How do maps support conservation efforts?

Curious about maps and conservation? Meet Evan Dux, Wildsight’s Geographic Information Systems (GIS) Summer Student, entering his fourth year at Selkirk College this fall. Evan’s passion for the wild outdoors, along with technology, data and maps has been an awesome addition to our team. Read on to learn about how we use maps in our conservation efforts.


Evan Dux

Whether you are planning a weekend hike, getting off at the right bus stop, finding your way around a building, or sailing the open ocean—maps and the information they provide are a valuable tool in many aspects of our lives.

For centuries, maps—and the tools used to create them—have helped to tell stories, make new discoveries, and guide people across unknown landscapes.

Chances are you have seen a map at some point in your life that has caused you to stop and look at it for a while; whether it had a personal meaning, a strong message, or you just like how it looked. For me, these experiences with maps led me to the Geographic Information Systems (GIS) program at Selkirk College in Castlegar, BC. 

So, how do maps, technology, and data help conserve the wildplaces that we care so much about?

In conservation, maps and technology play an important role in informing management decisions and land use planning. For example, we can observe natural and human caused changes to our landscape over time through mapping satellite imagery. To help protect a species at risk, we can track the movement patterns of wildlife through collaring wildlife, using remote Global Positioning System (GPS) data, and mapping what regions they need to move through.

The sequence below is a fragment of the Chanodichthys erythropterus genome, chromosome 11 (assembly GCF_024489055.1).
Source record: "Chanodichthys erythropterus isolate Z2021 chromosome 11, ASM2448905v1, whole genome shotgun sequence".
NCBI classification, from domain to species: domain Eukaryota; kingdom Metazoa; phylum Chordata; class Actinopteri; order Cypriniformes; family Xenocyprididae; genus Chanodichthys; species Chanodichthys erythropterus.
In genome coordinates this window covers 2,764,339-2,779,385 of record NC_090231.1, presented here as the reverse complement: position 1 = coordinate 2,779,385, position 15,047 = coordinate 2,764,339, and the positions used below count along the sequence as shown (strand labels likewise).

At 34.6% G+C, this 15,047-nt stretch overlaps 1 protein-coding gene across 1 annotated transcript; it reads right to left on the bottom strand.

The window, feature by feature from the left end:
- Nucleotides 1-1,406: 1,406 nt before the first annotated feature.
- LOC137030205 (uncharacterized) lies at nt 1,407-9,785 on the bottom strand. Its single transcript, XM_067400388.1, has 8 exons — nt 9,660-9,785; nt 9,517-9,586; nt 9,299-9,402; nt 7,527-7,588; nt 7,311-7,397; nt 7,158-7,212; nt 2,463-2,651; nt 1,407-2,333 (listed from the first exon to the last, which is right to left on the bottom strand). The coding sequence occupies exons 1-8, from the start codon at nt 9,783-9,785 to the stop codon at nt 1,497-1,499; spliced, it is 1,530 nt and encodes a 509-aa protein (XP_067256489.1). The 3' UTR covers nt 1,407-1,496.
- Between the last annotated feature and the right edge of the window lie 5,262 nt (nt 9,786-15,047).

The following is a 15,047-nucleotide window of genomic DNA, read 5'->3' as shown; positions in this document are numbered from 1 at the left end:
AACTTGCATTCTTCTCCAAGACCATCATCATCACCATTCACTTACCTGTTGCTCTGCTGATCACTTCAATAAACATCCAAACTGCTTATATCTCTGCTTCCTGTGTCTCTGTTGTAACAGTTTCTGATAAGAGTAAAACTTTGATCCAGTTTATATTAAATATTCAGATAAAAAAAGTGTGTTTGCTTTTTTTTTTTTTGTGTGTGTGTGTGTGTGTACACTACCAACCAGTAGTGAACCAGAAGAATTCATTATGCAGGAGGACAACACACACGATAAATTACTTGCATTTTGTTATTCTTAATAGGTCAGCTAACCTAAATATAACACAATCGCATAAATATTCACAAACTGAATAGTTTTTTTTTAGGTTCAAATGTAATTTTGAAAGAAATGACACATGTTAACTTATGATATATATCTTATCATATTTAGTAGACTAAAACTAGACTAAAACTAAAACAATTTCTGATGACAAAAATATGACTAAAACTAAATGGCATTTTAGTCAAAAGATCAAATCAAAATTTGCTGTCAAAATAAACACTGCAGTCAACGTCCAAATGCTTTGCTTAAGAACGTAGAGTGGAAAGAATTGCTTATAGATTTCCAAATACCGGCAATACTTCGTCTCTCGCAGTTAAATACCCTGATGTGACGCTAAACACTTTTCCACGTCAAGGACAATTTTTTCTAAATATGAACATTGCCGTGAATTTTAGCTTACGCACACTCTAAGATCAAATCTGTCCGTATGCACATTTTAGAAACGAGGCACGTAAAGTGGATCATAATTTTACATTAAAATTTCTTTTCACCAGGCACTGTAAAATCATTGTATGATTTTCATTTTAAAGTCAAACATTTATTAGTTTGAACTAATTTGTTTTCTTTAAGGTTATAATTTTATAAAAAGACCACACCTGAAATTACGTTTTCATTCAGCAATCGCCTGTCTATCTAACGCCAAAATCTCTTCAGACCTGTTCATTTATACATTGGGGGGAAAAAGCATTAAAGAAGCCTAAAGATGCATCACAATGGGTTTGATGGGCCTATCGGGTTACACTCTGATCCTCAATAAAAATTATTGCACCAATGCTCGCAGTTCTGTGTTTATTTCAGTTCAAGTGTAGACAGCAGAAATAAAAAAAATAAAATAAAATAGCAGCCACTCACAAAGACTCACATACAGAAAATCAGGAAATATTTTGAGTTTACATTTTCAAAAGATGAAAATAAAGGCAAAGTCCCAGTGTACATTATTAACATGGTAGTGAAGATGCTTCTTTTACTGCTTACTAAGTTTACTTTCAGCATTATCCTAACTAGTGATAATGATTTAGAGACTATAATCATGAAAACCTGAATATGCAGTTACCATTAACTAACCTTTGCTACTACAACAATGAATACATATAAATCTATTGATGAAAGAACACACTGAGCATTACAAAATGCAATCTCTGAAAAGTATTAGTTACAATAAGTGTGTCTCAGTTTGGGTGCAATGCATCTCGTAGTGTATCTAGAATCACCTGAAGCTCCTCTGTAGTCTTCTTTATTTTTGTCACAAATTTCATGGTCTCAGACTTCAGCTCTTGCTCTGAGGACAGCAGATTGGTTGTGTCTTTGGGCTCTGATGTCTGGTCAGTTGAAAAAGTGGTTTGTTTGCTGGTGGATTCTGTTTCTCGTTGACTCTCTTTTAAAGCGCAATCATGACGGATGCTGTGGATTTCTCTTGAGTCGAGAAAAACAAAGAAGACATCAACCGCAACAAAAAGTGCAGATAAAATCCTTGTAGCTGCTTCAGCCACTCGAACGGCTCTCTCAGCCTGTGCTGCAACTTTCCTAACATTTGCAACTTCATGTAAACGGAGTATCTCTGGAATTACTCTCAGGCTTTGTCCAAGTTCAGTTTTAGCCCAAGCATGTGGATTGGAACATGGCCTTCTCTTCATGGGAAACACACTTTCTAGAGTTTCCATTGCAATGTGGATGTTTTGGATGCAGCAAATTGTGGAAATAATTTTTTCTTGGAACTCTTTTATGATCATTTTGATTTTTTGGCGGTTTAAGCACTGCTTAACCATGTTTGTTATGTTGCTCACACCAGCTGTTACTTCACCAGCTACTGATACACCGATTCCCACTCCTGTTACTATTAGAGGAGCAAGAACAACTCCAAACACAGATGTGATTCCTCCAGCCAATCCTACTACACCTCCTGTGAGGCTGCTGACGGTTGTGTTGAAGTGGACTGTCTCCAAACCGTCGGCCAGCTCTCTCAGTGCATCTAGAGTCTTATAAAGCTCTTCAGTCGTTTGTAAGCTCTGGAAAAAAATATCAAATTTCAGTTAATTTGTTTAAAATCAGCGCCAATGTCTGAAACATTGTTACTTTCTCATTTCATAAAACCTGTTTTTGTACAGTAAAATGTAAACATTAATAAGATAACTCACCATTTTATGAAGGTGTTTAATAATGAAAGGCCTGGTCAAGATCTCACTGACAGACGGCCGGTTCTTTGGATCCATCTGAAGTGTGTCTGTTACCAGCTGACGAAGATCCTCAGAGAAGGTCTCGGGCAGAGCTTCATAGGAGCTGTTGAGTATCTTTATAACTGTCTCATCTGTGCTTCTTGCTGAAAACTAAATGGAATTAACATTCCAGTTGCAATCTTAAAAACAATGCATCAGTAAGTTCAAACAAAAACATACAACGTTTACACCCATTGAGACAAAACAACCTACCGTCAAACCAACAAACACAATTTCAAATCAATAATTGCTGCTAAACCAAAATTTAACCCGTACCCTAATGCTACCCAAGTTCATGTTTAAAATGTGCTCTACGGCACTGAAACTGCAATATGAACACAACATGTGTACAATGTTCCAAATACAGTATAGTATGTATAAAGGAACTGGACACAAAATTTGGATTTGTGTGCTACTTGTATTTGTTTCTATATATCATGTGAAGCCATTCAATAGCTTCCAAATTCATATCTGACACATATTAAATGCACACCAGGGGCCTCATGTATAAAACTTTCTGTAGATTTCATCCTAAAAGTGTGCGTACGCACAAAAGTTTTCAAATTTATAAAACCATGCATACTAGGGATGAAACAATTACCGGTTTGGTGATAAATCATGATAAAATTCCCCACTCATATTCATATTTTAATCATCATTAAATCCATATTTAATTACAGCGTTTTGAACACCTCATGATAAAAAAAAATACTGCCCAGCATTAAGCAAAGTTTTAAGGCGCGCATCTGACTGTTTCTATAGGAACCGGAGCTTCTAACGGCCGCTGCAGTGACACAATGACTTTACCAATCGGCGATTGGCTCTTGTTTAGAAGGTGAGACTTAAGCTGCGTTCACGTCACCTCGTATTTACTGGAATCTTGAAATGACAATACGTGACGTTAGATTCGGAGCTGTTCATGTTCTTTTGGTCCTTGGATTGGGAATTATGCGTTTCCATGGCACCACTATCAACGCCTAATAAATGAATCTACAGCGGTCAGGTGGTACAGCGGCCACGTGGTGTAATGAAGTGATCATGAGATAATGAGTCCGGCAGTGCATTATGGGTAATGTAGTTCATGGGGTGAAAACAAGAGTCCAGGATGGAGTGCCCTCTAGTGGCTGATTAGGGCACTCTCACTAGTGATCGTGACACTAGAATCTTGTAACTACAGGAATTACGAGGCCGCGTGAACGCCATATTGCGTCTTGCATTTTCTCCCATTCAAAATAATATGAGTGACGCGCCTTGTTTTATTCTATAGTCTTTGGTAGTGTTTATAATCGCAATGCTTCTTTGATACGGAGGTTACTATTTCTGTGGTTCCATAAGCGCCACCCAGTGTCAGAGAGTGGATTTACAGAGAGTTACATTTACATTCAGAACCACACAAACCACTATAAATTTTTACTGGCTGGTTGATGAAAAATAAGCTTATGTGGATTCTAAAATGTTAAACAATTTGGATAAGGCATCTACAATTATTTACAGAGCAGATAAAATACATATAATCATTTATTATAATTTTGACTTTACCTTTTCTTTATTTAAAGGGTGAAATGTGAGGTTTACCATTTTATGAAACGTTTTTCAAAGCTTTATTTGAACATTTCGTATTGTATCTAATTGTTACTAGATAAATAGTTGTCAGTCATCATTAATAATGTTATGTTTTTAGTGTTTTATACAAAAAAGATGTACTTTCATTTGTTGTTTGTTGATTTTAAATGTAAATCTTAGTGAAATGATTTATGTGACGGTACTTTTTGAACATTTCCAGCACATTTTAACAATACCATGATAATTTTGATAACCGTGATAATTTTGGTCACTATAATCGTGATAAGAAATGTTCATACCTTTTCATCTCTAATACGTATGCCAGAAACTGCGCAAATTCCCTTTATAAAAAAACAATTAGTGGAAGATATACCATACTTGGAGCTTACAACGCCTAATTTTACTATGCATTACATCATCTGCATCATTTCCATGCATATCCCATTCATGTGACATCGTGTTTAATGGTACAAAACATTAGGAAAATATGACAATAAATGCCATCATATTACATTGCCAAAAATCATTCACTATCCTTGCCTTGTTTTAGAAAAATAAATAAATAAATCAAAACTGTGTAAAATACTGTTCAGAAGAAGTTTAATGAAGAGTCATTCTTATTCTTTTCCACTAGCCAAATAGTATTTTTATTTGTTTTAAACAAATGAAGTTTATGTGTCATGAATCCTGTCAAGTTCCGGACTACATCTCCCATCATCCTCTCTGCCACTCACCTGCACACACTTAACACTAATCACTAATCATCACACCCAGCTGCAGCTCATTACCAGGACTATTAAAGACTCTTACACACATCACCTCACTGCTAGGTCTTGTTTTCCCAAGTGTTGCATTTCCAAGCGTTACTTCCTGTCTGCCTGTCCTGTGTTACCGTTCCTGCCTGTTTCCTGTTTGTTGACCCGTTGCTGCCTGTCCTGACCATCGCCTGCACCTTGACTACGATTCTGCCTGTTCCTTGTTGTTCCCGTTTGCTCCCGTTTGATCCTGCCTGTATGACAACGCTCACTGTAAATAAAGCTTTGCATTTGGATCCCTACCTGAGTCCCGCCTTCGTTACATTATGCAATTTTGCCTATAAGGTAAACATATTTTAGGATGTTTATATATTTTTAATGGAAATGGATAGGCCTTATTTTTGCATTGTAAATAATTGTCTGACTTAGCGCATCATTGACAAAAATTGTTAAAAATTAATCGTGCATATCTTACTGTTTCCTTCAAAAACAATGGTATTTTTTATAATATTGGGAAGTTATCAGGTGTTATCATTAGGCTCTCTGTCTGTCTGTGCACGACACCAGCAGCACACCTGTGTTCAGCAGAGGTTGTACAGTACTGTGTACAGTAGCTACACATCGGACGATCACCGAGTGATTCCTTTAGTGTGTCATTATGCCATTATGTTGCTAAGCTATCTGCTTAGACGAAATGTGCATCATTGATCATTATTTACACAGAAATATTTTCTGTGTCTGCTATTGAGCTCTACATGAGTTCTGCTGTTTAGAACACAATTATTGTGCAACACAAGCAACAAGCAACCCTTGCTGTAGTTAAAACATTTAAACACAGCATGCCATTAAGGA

Conservation can be a technical field, populated with biologists, ecologists, land owners, land managers, and specialists of all kinds. Because of its science-based nature, there are often difficult to read charts, graphs, tables and scientific papers. Maps are a useful tool to help illustrate, communicate, and distill this technical-jargon, communicating findings in the data as a more digestible, visual product.

As a summer student at Wildsight, I am spending the summer using mapping technology to help conserve and protect our wild spaces. I am creating maps to: help inform wildlife habitat management in the East Kootenays, highlight places of ecological importance such as Qat’muk (Jumbo), and foster a wider appreciation and interest in Wildsight’s annual Columbia River Field School program.

I have long admired the work that Wildsight does, and the people that I have had the chance to work with this summer are wonderful. I am incredibly proud to be able to contribute my skills to an organization that does so much to speak up for our wild places.


Thanks Evan!